Counter-intuitively, the transition from Dunbar to Dagsen sounds the knell for mega-social-media. According to Pew Research, the average Facebook user has 338 friends, which is double of Dunbar’s threshold. The average Facebook user is at 3.57 degrees of separation from any other, an astoundingly low number. Think about it, from any other user. Nonetheless, the nature of the relationship we build on legacy social networks is still subpar. Facebook users say they only consider 28% of their friends to be genuine or close friends. By driving adoption of their platforms and encouraging users to follow one another, legacy networks have reduced the quality of the relations we build or request rather. Newer features such as close friends and circles, each launched less than 5 years ago,speak to the need to return to smaller networks.


Dagsen’s number now represents the optimal number of members in a micro-social network determined by the virtual augmentation of neocortex by technology.

Sure, people want to be connected, but they want to be connected with the right people.
Sure they want to find friends, but what they really want is friends with whom they share affinities, practice or aesthetics. Homophily matters!

In hindsight, we can now that follower count is meaningless if engagement is low.

It is not so much about having lots of followers, but about having ones who care.

In the age of the attention economy, the quality of the attention matters more than its quantity.

hormones of yonder

Scientism is passé. Done.


Man control Nature?
We’ve tried and failed.

Hormonal birth control pills are falling out of favor.
The end of the COVID era coinciding with the passing of Ray Peat is a cultural eclipse.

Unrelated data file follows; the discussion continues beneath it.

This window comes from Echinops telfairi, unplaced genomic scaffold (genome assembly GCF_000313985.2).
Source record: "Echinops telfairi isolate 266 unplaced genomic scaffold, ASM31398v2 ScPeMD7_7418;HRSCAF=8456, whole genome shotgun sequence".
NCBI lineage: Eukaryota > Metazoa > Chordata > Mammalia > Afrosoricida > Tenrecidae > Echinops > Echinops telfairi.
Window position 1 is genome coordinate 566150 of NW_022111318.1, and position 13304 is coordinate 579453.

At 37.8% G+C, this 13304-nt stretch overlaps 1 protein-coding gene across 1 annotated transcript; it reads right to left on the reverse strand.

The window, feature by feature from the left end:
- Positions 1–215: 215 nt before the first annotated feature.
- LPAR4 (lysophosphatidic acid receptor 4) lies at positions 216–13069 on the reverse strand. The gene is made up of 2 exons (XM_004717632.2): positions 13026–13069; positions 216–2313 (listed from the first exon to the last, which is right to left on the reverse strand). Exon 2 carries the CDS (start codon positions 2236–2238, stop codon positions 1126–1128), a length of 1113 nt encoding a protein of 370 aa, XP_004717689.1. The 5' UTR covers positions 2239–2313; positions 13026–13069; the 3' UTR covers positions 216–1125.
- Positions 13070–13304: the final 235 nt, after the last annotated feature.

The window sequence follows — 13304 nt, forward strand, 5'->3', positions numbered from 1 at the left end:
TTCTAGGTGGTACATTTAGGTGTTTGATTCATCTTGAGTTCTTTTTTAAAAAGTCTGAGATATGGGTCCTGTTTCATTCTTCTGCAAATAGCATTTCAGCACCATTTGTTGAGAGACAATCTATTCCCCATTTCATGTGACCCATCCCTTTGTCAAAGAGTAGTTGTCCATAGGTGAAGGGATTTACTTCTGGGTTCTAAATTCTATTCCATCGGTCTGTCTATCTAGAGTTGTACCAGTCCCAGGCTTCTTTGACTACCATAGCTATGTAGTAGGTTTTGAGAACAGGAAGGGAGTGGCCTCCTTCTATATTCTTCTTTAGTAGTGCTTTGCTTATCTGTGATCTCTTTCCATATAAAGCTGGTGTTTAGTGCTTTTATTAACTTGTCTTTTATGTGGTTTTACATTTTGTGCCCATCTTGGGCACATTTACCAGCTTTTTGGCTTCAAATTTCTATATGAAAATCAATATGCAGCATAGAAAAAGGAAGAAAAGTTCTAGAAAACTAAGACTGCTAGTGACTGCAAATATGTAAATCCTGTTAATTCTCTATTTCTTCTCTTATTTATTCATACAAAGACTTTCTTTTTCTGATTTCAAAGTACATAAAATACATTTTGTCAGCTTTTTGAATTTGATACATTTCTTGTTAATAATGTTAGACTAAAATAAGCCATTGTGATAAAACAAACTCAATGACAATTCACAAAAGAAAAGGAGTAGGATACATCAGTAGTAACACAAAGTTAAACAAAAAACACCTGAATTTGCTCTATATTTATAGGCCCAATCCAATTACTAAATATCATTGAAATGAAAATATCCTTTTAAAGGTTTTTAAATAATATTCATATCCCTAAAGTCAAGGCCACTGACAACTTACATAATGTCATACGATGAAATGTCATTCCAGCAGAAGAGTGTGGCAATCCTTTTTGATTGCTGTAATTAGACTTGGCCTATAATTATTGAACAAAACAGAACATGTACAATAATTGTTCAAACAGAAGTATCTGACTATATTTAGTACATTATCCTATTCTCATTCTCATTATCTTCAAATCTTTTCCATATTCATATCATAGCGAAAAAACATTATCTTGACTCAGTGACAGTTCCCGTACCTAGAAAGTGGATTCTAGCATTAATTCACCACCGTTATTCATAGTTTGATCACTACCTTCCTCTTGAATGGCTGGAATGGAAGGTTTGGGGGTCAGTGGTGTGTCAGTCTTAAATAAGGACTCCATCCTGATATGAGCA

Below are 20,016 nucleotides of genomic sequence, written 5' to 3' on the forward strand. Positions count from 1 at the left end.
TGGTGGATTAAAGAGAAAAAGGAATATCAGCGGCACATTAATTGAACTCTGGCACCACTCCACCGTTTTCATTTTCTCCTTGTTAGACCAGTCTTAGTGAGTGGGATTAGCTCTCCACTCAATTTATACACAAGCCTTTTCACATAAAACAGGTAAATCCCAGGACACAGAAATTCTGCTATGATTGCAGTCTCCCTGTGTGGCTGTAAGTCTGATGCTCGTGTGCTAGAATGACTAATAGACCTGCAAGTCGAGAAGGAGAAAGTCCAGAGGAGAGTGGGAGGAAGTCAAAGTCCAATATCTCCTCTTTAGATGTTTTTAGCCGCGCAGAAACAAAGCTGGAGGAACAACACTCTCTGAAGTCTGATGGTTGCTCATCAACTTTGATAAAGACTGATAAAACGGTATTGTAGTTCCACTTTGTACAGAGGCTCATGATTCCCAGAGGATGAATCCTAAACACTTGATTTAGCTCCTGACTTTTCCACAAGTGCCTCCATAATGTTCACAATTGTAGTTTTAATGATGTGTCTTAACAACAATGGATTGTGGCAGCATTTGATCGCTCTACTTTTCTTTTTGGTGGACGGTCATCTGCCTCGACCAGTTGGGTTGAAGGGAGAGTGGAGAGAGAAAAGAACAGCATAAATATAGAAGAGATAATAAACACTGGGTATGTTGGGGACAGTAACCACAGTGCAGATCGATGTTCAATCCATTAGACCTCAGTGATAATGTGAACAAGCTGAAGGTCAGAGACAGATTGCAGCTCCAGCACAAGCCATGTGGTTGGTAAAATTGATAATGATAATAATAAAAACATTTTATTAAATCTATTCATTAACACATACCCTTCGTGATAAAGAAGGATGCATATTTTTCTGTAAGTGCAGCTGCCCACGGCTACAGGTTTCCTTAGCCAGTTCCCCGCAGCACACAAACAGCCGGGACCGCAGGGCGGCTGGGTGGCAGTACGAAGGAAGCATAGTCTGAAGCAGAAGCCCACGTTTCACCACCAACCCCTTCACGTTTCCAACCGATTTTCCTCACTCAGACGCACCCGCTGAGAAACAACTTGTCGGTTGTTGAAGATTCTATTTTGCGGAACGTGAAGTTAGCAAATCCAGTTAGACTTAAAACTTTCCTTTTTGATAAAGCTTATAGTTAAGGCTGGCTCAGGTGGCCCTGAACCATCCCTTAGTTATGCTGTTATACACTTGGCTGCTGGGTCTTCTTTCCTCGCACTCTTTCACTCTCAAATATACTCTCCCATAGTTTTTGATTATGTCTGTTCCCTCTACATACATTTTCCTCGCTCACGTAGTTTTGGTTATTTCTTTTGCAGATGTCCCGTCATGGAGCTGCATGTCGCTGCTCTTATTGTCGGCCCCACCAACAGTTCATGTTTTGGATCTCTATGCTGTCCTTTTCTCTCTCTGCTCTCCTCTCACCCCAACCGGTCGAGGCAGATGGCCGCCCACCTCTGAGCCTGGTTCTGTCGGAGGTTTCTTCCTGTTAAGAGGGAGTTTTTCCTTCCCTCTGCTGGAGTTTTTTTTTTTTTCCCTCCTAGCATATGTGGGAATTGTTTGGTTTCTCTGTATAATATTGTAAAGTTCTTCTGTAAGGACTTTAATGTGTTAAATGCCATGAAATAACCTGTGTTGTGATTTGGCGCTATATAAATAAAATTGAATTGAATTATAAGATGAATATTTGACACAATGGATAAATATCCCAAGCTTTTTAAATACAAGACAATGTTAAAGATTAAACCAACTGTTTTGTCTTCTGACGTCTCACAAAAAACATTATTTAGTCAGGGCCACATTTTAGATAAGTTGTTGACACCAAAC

We are entering the age of hormonal wellness.


Eating raw carrot salad to detox excess estrogen.
Taking DHEA (the ”youth hormone”).

Supplementing with progesterone diluted in vitamin E to stimulate the ovaries and adrenals, and activate the thyroid.


Beautiful women are becoming “certified holistic health coaches” and churning out unfounded hormonal balancing hacks on TikTok.


We’ve run the well of scientific wellness dry.

Millennial women are still stuck suffering somewhere on the spectrum ranging between a diagnosed eating disorder to an “unhealthy relationship with food.” Like Tantalus, they try to grab the candied apple but hear their mother’s voice everytime.


The only space the wellness movement hasn’t fully inhabited yet is endocrine health.

And it’s coming for it.

an app for emily

I made an app for my sister, Emily. 

It is a digital ledger that catalogs the names of the stars overhead so that she can always remember. 


Forget the superapp. The only holy addressable market is a loved one. 


Idiosyncratic, custom, tailor-made. Tomorrow’s software is made for you and only you.


We want seams. As new software becomes increasingly personalized, we will learn to love software of yesteryears. The smell of a vintage DAW running on an old computer from 2012. The crackle, the warmth. The ineffable experience, the irreplicable aura. There is truly nothing like Windows XP.


At the dusk of Wumbo, we finally find all the things we lost. 

final words: reading 2023

Let us make you a promise. It's a promise of counter-political politics or the “resistance to theory.” It's a promise of the sublime, or how to gaze upon “a text,” for example the year 2023, as if this world meant nothing. Because we promise, it will. 


What is to come? People think about it a lot this time of year and make predictions. 


Let us promise rather than predict. We promise that reading will matter. And we aren’t just talking about books. 


In 2023, social and historical reality are thoroughly ideological. We promise that many closely-held realities will be revealed as “matter[s] of false language believed in as true.” 


In 2023, read everything. Reading 2023 means that the matters of “a text” will not simply offer themselves as meaningful.

Finally, we promise that the meaning of 2023 will not be in the proliferation of what it signifies. Instead, the meaning will not be in what it signifies, and that’s what will be sublime about it.